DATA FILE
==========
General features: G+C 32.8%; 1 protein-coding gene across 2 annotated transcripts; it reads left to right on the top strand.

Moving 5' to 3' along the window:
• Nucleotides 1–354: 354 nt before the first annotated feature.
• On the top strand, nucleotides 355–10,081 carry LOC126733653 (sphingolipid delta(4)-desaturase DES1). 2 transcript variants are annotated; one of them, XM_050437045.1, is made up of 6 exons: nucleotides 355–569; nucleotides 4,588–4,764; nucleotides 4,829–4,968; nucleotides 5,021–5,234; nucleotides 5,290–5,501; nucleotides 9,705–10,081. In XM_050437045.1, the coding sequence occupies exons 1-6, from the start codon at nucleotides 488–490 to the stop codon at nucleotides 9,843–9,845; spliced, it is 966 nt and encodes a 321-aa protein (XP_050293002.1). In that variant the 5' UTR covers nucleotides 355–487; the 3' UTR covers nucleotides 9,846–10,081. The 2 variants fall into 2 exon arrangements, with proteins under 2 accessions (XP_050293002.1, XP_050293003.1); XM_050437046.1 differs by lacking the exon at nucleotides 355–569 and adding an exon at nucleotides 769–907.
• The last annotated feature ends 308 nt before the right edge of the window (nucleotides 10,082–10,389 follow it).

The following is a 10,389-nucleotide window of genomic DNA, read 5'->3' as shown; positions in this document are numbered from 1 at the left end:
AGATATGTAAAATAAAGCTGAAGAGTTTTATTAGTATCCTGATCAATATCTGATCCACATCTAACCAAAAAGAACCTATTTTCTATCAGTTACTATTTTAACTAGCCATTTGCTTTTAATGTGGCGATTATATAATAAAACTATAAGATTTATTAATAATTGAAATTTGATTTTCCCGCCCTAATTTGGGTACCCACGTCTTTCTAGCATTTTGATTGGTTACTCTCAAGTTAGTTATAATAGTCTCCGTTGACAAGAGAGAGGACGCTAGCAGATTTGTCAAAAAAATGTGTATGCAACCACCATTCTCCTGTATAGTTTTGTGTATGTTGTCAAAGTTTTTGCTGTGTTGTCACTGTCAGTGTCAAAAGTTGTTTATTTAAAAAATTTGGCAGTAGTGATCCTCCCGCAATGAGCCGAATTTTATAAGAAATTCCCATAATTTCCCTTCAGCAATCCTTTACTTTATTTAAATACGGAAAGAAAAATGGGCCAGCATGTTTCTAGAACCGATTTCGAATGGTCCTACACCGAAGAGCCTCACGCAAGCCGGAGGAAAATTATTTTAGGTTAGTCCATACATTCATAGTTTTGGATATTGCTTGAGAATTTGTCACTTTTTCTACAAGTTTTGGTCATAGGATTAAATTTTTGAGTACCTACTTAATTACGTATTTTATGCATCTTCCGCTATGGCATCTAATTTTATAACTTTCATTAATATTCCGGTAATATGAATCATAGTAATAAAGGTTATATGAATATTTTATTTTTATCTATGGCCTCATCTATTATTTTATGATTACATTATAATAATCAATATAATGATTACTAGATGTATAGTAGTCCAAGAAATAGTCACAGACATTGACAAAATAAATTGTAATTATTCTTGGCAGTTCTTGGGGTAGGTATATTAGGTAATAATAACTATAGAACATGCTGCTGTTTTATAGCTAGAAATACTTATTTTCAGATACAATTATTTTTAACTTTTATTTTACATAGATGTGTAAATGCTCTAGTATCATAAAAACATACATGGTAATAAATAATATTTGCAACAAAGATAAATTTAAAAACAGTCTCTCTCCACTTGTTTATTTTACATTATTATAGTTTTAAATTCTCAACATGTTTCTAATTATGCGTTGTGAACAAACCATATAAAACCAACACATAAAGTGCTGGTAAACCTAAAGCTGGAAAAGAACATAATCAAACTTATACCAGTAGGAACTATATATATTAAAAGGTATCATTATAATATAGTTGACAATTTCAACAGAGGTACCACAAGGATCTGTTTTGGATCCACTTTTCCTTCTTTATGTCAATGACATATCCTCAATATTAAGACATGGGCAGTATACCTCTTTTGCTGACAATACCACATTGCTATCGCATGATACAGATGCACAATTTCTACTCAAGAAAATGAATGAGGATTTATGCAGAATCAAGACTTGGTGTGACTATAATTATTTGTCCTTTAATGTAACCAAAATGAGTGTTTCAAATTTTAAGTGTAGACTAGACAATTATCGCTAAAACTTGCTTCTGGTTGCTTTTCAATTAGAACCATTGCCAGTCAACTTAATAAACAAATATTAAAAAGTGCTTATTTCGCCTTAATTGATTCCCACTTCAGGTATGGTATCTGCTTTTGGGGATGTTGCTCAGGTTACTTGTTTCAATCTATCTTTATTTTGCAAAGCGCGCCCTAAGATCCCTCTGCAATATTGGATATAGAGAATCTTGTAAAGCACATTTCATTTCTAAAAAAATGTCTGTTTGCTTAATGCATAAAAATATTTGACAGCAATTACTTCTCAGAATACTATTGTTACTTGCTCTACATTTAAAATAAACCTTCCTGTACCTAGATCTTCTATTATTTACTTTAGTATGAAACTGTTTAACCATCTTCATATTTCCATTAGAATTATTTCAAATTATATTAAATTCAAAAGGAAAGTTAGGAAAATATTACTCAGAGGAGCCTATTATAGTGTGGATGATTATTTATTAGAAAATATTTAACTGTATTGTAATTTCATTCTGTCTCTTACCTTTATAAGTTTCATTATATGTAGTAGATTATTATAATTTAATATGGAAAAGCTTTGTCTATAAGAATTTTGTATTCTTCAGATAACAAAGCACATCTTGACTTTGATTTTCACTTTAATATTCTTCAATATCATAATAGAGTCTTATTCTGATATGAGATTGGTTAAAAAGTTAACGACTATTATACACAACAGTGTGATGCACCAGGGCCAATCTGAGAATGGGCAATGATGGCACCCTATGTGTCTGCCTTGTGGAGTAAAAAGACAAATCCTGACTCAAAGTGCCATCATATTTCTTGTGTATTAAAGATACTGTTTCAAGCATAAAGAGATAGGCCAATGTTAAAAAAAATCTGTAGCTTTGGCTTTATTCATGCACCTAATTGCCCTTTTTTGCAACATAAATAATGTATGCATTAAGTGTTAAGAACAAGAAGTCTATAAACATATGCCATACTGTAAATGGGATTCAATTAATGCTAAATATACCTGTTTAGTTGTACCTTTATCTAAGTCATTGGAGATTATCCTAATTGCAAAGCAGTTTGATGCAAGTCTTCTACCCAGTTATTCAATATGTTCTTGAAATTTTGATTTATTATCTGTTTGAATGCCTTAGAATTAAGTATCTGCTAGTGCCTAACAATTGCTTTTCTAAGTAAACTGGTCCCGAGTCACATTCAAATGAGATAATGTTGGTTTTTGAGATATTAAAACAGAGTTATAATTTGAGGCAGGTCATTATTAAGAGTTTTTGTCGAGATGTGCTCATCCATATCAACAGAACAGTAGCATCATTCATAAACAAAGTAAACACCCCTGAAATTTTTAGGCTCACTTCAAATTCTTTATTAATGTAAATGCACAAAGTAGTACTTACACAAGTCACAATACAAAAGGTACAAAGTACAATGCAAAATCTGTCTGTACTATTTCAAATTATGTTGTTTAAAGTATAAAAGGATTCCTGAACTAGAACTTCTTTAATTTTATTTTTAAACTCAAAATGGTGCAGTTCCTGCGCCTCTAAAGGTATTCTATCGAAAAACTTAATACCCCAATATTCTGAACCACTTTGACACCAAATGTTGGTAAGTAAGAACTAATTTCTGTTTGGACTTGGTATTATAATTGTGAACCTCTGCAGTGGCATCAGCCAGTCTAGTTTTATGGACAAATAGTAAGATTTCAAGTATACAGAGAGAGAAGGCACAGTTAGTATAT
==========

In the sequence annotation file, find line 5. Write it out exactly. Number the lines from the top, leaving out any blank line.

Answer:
• The last annotated feature ends 308 nt before the right edge of the window (nucleotides 10,082–10,389 follow it).